Learn the factors that influence career changes, how these might impact your career, and the options for career change based on individual and external factors.
- Once you reach mid-career, your life is full of unexpected changes and challenges that will affect your job choices. You may face the fact that the company overlooked you for a promotion. Or you may have suffered a family tragedy, forcing a change. Or it could be that you just didn't choose a career early on, it picked you. Whatever the situation may be, now is the time to take charge of managing your career and make decisions that will align with your idea of success. People experience career change in one of two ways.
First, it's based on an internal factor, which depends on what your idea of success looks like and how it fits with your current career. The second is external factors that can prompt a change, such as restructuring or downsizing or the changing occupational landscape. When we talk about success, often we equate this with monetary success or someone that has achieved fame. However, progress is different for everyone. And it's common to question the values and ideas regarding success.
If you're not feeling accomplished in your career, you'll want to explore factors of success and see what resonates with you. The goal is to define and focus your attention on gaining meaning and fulfillment in your life. Exploring what makes you feel accomplished is the first step in building your strategy for your career. Understanding how your job aligns with your idea of success determines if a promotion is what you're seeking or if you need to make a more dramatic pivot in your career.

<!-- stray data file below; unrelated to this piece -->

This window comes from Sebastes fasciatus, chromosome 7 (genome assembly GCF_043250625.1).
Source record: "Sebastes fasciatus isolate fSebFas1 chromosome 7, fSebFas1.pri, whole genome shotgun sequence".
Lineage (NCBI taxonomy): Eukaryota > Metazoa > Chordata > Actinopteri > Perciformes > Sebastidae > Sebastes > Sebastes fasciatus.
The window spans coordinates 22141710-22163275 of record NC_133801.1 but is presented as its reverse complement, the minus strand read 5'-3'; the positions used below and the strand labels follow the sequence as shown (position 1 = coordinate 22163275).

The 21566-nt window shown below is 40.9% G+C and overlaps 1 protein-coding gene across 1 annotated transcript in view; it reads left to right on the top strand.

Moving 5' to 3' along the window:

Once you analyze these factors, they should align with your career trajectory. If these factors align, you know you're in the right place. But you can't rely on your company managing your upward mobility. It's up to you to understand the promotion process and how to get there. You'll need to focus on managing resources and types of initiatives you invest in to take the next steps. When seeking a promotion, a powerful motivator is the opportunity to learn, grow in responsibilities, contribute to others, and be recognized for your achievements.
If your idea of success is not aligned with your trajectory or you've experienced an external life occurrence that is forcing a change, then you need to explore a variety of options, including changing your role, industry, and organization. At mid-career, most people know what they're not good at doing, but they often don't know their strengths. Historically, people didn't need to know their strengths. Before 1944 in the U.S., most people were born into a line of work.
But now a career is chosen. And you need to know how to make a change. You not only need to know your strengths, but you also need to know the best work culture and find jobs that meet your needs. To make a change, you'll need to be adept at gaining skills, knowledge, and professional connections. There are three courses of action that you can take, which include directly pivoting your career by leveraging either your current role or industry, developing a parallel career, or creating your own business.
Whatever the situation, now is the time to take charge of managing your career and make decisions that will align with your idea of success.
- Name the norms that are used to define success.
- Cite the importance of exploring new work roles mid-career.
- Define a parallel career.
- Summarize the salary considerations you should take into account when changing careers.
- Identify the factors that can lead to a promotion.
- Explain how to play to your strengths.